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Statistics from the was introduced in 1945, a large‑scale revision of the questionnaire and sample design occurred in 1976.For this reason, 1976 serves as the starting point for most series presented in this chapter.On March 9, 2017, a correction was made in the first paragraph of the sub-section entitled "Employment rate of mothers increases with age of the youngest child." The employment rate of women with no children under the age of 25 grew by 12.0 percentage points between 19, not 2.0 percentage points as was originally stated.Text begins Based on the Labour Force Survey (LFS), 82.0% of women in the core working ages of 25 to 54 years (6 million) participated in the labour market in 2015.This compared to 21.6% (563,000) of women in 1950 has decreased considerably over the years, from 75.5 percentage points in 1950 to 28.3 percentage points in 1983 and 8.9 percentage points in 2015.In spite of this trend, women’s experiences of paid work tend to differ from those of men, being shaped to a greater extent by their caregiving roles examines women’s labour market experiences in comparison with men’s and, where relevant, explores how they have evolved over time.For a particular group, the employment rate is defined as the number of employed people in that group expressed as a percentage of the total population for that group.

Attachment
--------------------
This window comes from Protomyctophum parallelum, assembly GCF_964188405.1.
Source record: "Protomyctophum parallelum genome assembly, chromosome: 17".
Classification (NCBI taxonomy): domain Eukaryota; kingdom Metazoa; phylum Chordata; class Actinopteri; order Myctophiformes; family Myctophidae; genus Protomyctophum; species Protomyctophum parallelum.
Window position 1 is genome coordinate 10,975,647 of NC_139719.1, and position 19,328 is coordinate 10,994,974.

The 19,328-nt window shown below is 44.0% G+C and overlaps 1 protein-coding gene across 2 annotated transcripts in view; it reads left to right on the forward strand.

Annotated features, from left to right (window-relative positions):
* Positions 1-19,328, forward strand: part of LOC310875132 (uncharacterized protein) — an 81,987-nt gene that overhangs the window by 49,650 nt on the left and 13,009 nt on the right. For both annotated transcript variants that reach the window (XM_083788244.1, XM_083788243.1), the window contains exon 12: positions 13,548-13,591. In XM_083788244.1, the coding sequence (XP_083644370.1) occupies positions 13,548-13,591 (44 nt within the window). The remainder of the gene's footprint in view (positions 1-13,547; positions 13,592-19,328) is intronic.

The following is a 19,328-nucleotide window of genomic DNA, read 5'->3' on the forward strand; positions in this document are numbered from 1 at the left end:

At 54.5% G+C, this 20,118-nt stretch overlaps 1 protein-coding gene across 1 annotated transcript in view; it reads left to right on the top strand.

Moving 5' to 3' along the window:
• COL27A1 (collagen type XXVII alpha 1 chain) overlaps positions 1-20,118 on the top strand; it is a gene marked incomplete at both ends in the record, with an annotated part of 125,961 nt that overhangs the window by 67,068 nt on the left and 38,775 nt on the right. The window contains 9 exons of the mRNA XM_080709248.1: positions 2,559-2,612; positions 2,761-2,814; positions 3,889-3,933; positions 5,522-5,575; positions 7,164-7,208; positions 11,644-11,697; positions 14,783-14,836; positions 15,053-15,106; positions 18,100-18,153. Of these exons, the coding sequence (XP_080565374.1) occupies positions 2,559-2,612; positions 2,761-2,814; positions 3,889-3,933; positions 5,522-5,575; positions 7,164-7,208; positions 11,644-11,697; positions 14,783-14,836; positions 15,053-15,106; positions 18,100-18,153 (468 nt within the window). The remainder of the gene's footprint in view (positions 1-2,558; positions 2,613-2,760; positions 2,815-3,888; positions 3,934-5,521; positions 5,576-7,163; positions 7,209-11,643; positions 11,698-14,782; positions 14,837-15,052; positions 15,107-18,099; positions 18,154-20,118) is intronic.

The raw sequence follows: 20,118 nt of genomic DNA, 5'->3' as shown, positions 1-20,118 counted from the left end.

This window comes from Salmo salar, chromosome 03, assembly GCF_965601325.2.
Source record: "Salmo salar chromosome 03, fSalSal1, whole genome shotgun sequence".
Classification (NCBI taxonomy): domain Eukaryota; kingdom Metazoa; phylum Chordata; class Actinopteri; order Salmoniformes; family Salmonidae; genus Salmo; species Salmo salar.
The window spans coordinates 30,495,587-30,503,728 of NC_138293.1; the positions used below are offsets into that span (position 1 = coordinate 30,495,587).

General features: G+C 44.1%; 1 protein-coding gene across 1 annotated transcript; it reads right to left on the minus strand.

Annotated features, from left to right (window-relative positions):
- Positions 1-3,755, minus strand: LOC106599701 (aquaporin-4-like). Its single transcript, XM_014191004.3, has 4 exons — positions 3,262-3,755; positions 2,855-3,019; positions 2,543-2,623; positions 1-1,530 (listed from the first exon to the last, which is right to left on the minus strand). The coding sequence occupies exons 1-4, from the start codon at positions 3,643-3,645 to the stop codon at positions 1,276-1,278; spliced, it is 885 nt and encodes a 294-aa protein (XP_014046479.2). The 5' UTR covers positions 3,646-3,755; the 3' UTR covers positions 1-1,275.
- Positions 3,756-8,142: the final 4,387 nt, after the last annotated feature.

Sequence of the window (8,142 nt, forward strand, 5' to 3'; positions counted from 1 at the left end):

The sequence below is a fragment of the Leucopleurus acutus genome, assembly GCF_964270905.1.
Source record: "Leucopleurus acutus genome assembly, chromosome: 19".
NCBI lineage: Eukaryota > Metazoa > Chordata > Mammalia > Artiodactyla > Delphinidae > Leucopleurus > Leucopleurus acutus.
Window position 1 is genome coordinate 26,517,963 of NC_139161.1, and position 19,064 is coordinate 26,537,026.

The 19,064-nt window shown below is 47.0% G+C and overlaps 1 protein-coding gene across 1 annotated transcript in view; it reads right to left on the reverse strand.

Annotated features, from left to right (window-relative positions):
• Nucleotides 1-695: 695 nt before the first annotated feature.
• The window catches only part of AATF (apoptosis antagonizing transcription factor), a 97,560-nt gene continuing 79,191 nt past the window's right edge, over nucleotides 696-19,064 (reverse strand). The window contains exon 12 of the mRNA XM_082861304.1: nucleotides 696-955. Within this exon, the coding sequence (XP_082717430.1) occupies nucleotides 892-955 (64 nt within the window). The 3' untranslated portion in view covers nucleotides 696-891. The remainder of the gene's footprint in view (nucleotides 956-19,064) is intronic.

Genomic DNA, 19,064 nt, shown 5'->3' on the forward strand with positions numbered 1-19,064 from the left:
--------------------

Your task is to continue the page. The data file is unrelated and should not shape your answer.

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An individual is employed when he/she does any paid work at a job or business, in the context of an employer‑employee relationship or self‑employment ().

Conversely, an individual is unemployed when he/she is without work, but he/she is looking for work and it is available for work.

Between 19, the labour force participation of women grew an average of 1.4 percentage points per year.

Since 1991, the rate of growth has slowed to an average of 0.3 percentage points per year. In 2015, 90.9% of men participated in the labour market, compared to 97.1% in 1950—a decrease of 6.2 percentage points.

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